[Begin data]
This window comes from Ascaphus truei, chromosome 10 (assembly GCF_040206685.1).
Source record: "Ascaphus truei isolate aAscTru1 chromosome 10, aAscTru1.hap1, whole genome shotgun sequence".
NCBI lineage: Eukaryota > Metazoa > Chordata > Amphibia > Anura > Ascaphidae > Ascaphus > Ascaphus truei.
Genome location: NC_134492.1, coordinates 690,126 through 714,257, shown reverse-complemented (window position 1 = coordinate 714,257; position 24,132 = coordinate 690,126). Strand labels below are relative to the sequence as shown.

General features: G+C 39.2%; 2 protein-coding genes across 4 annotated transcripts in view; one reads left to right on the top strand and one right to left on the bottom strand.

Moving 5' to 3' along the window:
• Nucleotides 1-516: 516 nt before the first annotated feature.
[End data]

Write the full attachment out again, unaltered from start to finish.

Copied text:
This window comes from Ascaphus truei, chromosome 10 (assembly GCF_040206685.1).
Source record: "Ascaphus truei isolate aAscTru1 chromosome 10, aAscTru1.hap1, whole genome shotgun sequence".
NCBI lineage: Eukaryota > Metazoa > Chordata > Amphibia > Anura > Ascaphidae > Ascaphus > Ascaphus truei.
Genome location: NC_134492.1, coordinates 690,126 through 714,257, shown reverse-complemented (window position 1 = coordinate 714,257; position 24,132 = coordinate 690,126). Strand labels below are relative to the sequence as shown.

General features: G+C 39.2%; 2 protein-coding genes across 4 annotated transcripts in view; one reads left to right on the top strand and one right to left on the bottom strand.

Moving 5' to 3' along the window:
• Nucleotides 1-516: 516 nt before the first annotated feature.